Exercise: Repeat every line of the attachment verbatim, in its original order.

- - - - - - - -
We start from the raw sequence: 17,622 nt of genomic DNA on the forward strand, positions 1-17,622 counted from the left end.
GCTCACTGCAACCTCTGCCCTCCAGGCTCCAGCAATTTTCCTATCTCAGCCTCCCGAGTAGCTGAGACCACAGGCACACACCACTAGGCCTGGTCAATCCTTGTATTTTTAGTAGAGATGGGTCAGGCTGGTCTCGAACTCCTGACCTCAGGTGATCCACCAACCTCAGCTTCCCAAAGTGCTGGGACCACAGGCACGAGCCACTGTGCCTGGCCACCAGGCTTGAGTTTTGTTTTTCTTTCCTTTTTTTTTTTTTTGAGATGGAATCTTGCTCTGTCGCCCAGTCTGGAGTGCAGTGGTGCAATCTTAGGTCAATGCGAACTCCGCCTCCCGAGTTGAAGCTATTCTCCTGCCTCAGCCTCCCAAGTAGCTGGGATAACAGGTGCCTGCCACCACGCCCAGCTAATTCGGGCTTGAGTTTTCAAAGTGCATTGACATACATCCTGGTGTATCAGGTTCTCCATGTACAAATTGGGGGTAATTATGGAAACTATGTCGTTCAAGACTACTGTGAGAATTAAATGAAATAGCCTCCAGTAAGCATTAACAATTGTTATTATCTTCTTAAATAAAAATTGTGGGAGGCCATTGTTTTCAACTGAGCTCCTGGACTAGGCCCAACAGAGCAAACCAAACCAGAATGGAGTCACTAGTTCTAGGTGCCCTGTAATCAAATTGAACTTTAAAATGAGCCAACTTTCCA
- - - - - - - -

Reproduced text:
We start from the raw sequence: 17,622 nt of genomic DNA on the forward strand, positions 1-17,622 counted from the left end.
GCTCACTGCAACCTCTGCCCTCCAGGCTCCAGCAATTTTCCTATCTCAGCCTCCCGAGTAGCTGAGACCACAGGCACACACCACTAGGCCTGGTCAATCCTTGTATTTTTAGTAGAGATGGGTCAGGCTGGTCTCGAACTCCTGACCTCAGGTGATCCACCAACCTCAGCTTCCCAAAGTGCTGGGACCACAGGCACGAGCCACTGTGCCTGGCCACCAGGCTTGAGTTTTGTTTTTCTTTCCTTTTTTTTTTTTTTGAGATGGAATCTTGCTCTGTCGCCCAGTCTGGAGTGCAGTGGTGCAATCTTAGGTCAATGCGAACTCCGCCTCCCGAGTTGAAGCTATTCTCCTGCCTCAGCCTCCCAAGTAGCTGGGATAACAGGTGCCTGCCACCACGCCCAGCTAATTCGGGCTTGAGTTTTCAAAGTGCATTGACATACATCCTGGTGTATCAGGTTCTCCATGTACAAATTGGGGGTAATTATGGAAACTATGTCGTTCAAGACTACTGTGAGAATTAAATGAAATAGCCTCCAGTAAGCATTAACAATTGTTATTATCTTCTTAAATAAAAATTGTGGGAGGCCATTGTTTTCAACTGAGCTCCTGGACTAGGCCCAACAGAGCAAACCAAACCAGAATGGAGTCACTAGTTCTAGGTGCCCTGTAATCAAATTGAACTTTAAAATGAGCCAACTTTCCA